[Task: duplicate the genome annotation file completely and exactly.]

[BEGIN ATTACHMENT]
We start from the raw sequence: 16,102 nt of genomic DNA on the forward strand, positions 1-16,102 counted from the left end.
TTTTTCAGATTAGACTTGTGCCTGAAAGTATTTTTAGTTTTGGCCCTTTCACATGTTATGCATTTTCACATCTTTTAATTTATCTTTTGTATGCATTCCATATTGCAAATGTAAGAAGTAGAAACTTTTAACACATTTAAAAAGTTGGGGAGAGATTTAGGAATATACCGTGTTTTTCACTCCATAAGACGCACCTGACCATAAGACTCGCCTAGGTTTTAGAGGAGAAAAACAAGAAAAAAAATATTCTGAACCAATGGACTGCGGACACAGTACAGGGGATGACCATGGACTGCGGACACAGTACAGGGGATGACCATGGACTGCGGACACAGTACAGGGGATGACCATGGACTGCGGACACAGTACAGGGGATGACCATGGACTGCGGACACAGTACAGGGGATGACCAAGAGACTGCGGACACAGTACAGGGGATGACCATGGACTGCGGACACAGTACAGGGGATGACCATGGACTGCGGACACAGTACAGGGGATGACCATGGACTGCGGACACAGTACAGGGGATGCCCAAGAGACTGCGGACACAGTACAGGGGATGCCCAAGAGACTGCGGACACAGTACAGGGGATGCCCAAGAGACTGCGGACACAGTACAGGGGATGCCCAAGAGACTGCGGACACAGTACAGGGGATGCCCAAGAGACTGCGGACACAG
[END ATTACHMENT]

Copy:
We start from the raw sequence: 16,102 nt of genomic DNA on the forward strand, positions 1-16,102 counted from the left end.
TTTTTCAGATTAGACTTGTGCCTGAAAGTATTTTTAGTTTTGGCCCTTTCACATGTTATGCATTTTCACATCTTTTAATTTATCTTTTGTATGCATTCCATATTGCAAATGTAAGAAGTAGAAACTTTTAACACATTTAAAAAGTTGGGGAGAGATTTAGGAATATACCGTGTTTTTCACTCCATAAGACGCACCTGACCATAAGACTCGCCTAGGTTTTAGAGGAGAAAAACAAGAAAAAAAATATTCTGAACCAATGGACTGCGGACACAGTACAGGGGATGACCATGGACTGCGGACACAGTACAGGGGATGACCATGGACTGCGGACACAGTACAGGGGATGACCATGGACTGCGGACACAGTACAGGGGATGACCATGGACTGCGGACACAGTACAGGGGATGACCAAGAGACTGCGGACACAGTACAGGGGATGACCATGGACTGCGGACACAGTACAGGGGATGACCATGGACTGCGGACACAGTACAGGGGATGACCATGGACTGCGGACACAGTACAGGGGATGCCCAAGAGACTGCGGACACAGTACAGGGGATGCCCAAGAGACTGCGGACACAGTACAGGGGATGCCCAAGAGACTGCGGACACAGTACAGGGGATGCCCAAGAGACTGCGGACACAGTACAGGGGATGCCCAAGAGACTGCGGACACAG